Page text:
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Old 30 August 2020, 11:10   #1
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Country: Ireland
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5m Searider Deluxe Restoration Project

Hey All,

I Have just about completed a budget restoration of a 1993 Avon Searider Deluxe 5 meter model.

I found it difficult to find any good info, tips and trick for restoring this model so I thought I might post my work and what I have learned here for other people.

Enjoy! :-)
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Old 30 August 2020, 11:16   #2
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Country: Ireland
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First thing to do was strip it down completely and clean it. The flooding hull chamber was full of mud (about 100kg worth) so that had to be cleaned out. Then the tubes and fibergalss cleaned and inspected.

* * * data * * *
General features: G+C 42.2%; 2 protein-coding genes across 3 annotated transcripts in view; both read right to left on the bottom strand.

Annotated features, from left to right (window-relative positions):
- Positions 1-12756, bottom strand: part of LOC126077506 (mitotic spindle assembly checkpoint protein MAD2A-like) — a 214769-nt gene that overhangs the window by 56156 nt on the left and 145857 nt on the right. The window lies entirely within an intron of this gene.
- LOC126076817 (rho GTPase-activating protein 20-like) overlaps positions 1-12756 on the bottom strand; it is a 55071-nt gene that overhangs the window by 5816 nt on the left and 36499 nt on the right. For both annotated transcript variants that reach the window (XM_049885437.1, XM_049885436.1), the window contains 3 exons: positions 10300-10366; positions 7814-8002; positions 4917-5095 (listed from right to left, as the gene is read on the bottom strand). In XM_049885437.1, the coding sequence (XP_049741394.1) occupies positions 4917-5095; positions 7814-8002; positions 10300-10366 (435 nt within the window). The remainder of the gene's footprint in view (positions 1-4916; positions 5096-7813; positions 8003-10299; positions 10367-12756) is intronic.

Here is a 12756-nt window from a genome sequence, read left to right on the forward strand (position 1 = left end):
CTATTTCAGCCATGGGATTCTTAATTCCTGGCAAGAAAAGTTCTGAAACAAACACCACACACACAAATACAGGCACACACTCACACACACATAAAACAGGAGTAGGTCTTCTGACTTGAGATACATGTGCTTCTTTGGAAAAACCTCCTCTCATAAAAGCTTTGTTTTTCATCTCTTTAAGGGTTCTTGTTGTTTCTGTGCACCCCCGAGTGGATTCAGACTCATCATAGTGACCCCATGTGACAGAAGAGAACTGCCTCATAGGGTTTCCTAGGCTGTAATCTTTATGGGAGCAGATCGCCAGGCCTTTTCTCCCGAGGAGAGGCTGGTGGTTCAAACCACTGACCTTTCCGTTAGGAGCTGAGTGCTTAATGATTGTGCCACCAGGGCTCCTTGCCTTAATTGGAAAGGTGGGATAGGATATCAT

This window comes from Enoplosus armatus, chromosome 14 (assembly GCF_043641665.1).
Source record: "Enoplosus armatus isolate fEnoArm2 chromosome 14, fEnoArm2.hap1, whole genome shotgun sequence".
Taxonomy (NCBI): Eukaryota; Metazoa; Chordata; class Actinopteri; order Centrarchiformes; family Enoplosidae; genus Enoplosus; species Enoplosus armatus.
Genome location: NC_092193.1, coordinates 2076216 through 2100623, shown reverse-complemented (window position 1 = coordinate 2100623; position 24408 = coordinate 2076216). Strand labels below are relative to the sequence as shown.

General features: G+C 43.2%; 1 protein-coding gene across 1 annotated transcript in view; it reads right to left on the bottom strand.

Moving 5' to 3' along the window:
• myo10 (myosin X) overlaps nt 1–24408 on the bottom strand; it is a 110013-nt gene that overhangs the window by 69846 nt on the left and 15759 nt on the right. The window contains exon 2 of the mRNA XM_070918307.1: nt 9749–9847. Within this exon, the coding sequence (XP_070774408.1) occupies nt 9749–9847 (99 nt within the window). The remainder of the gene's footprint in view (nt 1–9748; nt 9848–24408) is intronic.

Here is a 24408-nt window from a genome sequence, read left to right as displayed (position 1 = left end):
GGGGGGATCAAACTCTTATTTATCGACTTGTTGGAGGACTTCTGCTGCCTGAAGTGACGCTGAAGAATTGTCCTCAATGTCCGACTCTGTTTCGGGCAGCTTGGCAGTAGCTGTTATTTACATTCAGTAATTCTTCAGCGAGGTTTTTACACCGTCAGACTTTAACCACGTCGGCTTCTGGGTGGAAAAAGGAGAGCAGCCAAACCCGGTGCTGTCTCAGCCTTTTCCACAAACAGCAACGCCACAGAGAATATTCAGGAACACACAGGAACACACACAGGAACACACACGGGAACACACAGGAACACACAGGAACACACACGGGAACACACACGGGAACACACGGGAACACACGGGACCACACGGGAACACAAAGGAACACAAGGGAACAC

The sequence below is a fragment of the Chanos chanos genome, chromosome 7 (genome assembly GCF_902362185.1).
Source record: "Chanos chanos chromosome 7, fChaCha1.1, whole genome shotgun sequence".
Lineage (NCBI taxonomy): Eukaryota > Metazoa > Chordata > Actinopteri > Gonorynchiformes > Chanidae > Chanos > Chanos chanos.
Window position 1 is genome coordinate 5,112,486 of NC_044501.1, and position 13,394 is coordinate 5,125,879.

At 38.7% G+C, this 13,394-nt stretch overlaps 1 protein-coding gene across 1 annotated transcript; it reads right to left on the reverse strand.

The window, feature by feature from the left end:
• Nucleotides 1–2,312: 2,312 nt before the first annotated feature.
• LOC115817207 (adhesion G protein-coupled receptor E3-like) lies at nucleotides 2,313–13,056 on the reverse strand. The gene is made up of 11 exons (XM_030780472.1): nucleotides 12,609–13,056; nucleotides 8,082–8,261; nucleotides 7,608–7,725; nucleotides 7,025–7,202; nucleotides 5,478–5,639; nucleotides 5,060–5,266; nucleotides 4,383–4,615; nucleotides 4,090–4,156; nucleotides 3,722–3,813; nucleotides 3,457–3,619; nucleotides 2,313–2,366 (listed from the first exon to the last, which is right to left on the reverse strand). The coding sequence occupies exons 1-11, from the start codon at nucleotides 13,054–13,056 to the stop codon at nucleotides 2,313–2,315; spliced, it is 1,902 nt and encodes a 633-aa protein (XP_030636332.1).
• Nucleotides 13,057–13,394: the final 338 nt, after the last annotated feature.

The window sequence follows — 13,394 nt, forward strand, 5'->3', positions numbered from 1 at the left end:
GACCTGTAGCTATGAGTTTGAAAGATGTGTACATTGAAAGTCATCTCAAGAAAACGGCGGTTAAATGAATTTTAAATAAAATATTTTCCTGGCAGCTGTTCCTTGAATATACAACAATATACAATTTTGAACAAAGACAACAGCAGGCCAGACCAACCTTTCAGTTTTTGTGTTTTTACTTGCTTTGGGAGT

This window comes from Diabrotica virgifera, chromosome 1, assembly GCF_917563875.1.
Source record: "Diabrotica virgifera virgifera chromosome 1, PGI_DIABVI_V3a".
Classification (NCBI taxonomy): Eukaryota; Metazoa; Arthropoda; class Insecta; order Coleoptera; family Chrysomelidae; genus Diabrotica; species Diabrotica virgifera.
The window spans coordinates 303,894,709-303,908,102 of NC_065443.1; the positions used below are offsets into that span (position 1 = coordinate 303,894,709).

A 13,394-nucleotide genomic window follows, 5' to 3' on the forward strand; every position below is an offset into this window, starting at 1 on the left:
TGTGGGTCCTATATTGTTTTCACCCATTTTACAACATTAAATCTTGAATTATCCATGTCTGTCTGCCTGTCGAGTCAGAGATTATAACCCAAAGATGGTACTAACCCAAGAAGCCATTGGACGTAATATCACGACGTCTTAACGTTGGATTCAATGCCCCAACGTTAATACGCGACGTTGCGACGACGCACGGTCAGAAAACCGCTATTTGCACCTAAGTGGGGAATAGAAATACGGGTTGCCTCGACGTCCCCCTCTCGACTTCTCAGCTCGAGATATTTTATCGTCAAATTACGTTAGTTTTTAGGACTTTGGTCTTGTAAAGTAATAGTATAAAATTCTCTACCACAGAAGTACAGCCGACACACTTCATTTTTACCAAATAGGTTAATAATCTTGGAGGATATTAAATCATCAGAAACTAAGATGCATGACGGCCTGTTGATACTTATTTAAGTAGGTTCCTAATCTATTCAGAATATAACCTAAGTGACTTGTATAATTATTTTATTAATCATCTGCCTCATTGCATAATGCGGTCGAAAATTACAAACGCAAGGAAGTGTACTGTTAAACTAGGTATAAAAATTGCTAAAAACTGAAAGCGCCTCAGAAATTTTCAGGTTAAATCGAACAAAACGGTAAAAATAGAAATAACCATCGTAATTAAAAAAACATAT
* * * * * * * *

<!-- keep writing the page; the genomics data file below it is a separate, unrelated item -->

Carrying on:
The keel was pretty dinged up and would need work. The tubes were pretty good for their age and still had a bit of life in them.
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Old 30 August 2020, 11:20   #3
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Country: Ireland
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After that it was flipped over so repairs to the hull could be completed.

The end of the keel had taken a beating over the years so that was buuilt back up with fiberglass and then treated to some nice new gel coat to seal it up. Most of the nicks and dings were filled and sanded.

The whole hull was sanded down ready for primer and antifouling.
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Old 30 August 2020, 13:16   #4